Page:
But there is another Stone (Rock, if you will), also from God, and this Rock does give life. This is the Rock that Paul will later say followed those tribes through the wilderness, keeping them alive (1 Cor. 10). It is the Rock who is Christ Jesus.

This Rock gives life still today—to us, too. Unlike the mirror-like stones of Sinai and Shechem (also from God), this Rock does not finally condemn us for our reneging on self-confident promises we’ve made. This Stone does not condemn us for making choices that put us in opposition to the God who created us.

This Rock does not even wait for us to make a choice that we don’t have it in us to make. Instead, he makes the choice. The choice he makes is to do whatever it takes for us to live, whatever it takes to free us from the sentence Joshua’s stone spoke on those tribes and that those (God-given) stone tablets speak on us. It’s a choice he knew would cost him his flesh. And that’s what he willingly gave. (Cf. today’s Gospel, John 6: “The bread that I will give for the life of the world is my flesh.”)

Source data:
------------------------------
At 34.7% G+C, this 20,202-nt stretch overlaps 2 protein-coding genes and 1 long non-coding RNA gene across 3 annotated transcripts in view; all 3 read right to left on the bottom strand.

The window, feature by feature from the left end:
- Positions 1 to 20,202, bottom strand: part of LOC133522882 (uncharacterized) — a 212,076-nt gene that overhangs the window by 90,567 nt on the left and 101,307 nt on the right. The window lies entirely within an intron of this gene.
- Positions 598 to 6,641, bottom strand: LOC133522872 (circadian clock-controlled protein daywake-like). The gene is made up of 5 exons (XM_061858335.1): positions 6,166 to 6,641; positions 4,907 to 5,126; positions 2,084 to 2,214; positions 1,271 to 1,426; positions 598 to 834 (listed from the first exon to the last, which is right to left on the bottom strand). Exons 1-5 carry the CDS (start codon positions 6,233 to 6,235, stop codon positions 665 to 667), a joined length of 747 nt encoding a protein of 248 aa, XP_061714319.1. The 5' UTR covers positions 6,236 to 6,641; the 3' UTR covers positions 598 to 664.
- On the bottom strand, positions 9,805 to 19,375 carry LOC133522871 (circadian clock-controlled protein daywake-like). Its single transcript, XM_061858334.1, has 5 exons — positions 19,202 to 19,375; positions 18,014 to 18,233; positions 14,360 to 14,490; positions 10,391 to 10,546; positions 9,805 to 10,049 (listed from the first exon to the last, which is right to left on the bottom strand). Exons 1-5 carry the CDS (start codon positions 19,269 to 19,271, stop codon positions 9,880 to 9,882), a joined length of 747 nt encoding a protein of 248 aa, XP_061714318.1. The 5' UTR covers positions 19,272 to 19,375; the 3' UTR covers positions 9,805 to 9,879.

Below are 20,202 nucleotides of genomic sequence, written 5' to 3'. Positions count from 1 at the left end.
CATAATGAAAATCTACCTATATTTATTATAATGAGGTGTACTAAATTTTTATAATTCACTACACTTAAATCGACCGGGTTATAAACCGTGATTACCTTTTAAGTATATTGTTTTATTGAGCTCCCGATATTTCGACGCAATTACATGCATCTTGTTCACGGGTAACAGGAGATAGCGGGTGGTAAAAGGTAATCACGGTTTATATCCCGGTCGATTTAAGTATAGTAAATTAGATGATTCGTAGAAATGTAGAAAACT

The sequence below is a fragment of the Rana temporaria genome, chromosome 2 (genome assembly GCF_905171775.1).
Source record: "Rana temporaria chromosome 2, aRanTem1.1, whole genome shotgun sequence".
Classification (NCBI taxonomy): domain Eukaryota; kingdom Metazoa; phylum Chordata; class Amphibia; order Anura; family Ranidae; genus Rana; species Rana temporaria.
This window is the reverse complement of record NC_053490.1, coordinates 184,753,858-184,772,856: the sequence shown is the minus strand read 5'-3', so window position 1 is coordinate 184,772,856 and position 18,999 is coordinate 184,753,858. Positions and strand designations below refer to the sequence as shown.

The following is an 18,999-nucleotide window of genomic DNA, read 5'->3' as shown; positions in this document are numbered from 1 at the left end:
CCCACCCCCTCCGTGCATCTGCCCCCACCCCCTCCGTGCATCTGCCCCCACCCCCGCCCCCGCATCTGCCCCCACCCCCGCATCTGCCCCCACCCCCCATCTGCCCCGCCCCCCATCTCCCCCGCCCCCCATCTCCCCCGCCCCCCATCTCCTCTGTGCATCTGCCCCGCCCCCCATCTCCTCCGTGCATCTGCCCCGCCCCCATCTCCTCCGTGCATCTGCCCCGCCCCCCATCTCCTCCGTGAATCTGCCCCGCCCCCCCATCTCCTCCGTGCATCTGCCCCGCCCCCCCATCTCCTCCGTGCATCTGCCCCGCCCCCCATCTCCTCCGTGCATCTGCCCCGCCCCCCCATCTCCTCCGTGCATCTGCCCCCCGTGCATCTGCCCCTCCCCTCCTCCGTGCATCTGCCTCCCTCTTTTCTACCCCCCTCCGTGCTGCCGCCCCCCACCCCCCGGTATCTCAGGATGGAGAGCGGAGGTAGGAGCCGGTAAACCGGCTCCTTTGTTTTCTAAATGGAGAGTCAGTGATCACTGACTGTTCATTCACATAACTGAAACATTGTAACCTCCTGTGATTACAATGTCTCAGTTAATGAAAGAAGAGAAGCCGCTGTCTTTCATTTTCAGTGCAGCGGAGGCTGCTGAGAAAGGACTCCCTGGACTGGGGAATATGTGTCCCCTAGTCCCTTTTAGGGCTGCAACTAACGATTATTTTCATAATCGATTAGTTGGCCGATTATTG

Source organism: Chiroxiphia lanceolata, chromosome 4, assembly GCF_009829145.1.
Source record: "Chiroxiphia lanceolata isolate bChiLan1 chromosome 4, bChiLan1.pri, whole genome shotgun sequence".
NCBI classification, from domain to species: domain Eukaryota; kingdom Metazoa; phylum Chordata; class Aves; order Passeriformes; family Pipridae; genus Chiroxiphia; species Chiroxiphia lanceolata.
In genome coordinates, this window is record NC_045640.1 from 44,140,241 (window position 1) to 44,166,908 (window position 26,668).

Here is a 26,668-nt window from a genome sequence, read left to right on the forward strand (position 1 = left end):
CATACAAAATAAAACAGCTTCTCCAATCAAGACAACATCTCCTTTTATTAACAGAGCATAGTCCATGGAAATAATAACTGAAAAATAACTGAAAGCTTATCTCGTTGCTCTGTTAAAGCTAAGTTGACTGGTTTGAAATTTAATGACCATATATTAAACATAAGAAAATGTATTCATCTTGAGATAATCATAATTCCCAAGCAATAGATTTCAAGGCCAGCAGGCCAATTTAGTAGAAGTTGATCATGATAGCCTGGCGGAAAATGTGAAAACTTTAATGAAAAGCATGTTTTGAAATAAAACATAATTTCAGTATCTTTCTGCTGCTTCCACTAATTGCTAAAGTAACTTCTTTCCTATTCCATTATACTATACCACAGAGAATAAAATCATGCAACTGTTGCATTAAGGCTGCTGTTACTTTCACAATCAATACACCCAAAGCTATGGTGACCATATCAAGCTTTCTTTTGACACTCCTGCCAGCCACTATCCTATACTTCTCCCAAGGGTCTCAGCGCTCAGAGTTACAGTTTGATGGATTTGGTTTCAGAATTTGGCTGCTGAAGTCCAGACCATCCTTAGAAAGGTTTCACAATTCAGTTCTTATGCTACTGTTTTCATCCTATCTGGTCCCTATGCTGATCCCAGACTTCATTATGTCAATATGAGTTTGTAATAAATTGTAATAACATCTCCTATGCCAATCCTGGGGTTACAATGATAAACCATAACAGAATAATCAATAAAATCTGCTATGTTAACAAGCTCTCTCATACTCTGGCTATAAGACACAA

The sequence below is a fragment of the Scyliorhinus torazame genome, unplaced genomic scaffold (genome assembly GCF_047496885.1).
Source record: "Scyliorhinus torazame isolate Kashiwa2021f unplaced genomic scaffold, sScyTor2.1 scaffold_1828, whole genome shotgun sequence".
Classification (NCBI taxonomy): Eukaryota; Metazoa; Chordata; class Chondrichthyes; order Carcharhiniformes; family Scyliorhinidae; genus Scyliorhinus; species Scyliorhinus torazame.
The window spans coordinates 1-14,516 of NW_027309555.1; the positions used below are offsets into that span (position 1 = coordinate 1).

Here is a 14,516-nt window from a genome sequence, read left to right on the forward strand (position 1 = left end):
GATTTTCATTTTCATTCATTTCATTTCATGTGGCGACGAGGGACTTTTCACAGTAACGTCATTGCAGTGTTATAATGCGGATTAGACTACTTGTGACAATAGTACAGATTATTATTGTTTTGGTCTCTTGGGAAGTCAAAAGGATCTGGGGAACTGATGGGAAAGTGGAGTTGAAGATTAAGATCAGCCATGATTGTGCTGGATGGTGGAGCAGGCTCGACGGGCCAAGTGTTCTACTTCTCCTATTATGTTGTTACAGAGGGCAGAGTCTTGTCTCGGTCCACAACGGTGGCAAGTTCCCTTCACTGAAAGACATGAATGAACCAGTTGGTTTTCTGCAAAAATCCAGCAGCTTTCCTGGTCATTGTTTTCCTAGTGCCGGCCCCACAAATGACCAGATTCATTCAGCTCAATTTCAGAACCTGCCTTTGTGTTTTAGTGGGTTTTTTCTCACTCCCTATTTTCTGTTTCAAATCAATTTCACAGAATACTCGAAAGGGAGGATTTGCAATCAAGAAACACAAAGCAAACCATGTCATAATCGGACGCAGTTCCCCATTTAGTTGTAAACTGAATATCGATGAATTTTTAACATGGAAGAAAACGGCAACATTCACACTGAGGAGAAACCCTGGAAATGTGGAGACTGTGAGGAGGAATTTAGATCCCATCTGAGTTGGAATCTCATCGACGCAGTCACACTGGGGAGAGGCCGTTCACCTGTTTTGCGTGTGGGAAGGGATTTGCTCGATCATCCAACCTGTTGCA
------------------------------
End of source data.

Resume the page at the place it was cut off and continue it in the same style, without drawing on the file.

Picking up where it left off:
The choosing is all his. This Rock is not one set up to remind us of a choice we have made. This Rock is one that demonstrates God’s choice.

On account of this Rock (and his having been raised from the dead), we can trust that God’s choice is to give us life—life that is based on the forgiveness of sins, forgiveness even for the self-reliant choices for which we deserved to be convicted by God.

Step 5: Advanced Prognosis (Internal Solution) : Confident in Him
His choice sets us free, not only from the eternal consequences of our own deadly choices; it also sets us free from thinking that we have only ourselves to trust. The tribes of Israel had to hear again and again of the steadfast love of YHWH in order to be set free from the deadly results of their self-confidence. Jesus offers us himself, again and again, in the flesh (risen as he is) to set us free. When the Holy Spirit gets it through to us how trustworthy Jesus’ promise is, we find ourselves trusting him, even in spite of ourselves. Self-confidence, that unreliable companion, gets replaced with confidence in Jesus and his promise to us.

Step 6: Final Prognosis (External Solution) :  Serving, Confident in Him
The inevitable result of trusting Jesus is that we follow his lead in serving YHWH through serving others. We serve, not because we’re so conscientious at following through on commitments we have made, but because he followed through for us. When we trust that Good News, how can we do otherwise?